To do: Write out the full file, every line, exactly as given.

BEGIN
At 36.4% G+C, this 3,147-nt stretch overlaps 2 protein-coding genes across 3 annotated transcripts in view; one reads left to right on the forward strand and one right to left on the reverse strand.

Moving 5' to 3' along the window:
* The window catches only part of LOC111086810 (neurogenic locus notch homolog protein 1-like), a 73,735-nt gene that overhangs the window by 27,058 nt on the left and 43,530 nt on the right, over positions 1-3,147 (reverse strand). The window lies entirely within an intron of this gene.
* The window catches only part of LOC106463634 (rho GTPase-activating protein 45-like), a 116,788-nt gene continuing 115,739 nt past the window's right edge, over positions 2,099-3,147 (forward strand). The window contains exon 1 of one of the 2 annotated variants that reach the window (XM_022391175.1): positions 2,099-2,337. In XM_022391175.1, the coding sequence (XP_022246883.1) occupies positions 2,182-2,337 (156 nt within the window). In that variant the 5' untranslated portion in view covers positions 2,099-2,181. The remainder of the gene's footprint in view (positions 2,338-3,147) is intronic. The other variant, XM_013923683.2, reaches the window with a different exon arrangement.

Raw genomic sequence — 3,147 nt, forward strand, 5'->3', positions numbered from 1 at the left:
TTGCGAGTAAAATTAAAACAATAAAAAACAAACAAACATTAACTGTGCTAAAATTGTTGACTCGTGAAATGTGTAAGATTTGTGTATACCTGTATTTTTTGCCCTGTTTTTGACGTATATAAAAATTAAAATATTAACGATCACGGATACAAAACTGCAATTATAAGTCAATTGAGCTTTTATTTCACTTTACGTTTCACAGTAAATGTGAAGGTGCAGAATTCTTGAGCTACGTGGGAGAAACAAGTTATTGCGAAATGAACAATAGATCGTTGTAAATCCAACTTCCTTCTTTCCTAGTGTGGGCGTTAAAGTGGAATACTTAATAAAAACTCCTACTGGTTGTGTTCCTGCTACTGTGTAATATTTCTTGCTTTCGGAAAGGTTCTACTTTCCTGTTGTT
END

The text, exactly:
At 36.4% G+C, this 3,147-nt stretch overlaps 2 protein-coding genes across 3 annotated transcripts in view; one reads left to right on the forward strand and one right to left on the reverse strand.

Moving 5' to 3' along the window:
* The window catches only part of LOC111086810 (neurogenic locus notch homolog protein 1-like), a 73,735-nt gene that overhangs the window by 27,058 nt on the left and 43,530 nt on the right, over positions 1-3,147 (reverse strand). The window lies entirely within an intron of this gene.
* The window catches only part of LOC106463634 (rho GTPase-activating protein 45-like), a 116,788-nt gene continuing 115,739 nt past the window's right edge, over positions 2,099-3,147 (forward strand). The window contains exon 1 of one of the 2 annotated variants that reach the window (XM_022391175.1): positions 2,099-2,337. In XM_022391175.1, the coding sequence (XP_022246883.1) occupies positions 2,182-2,337 (156 nt within the window). In that variant the 5' untranslated portion in view covers positions 2,099-2,181. The remainder of the gene's footprint in view (positions 2,338-3,147) is intronic. The other variant, XM_013923683.2, reaches the window with a different exon arrangement.

Raw genomic sequence — 3,147 nt, forward strand, 5'->3', positions numbered from 1 at the left:
TTGCGAGTAAAATTAAAACAATAAAAAACAAACAAACATTAACTGTGCTAAAATTGTTGACTCGTGAAATGTGTAAGATTTGTGTATACCTGTATTTTTTGCCCTGTTTTTGACGTATATAAAAATTAAAATATTAACGATCACGGATACAAAACTGCAATTATAAGTCAATTGAGCTTTTATTTCACTTTACGTTTCACAGTAAATGTGAAGGTGCAGAATTCTTGAGCTACGTGGGAGAAACAAGTTATTGCGAAATGAACAATAGATCGTTGTAAATCCAACTTCCTTCTTTCCTAGTGTGGGCGTTAAAGTGGAATACTTAATAAAAACTCCTACTGGTTGTGTTCCTGCTACTGTGTAATATTTCTTGCTTTCGGAAAGGTTCTACTTTCCTGTTGTT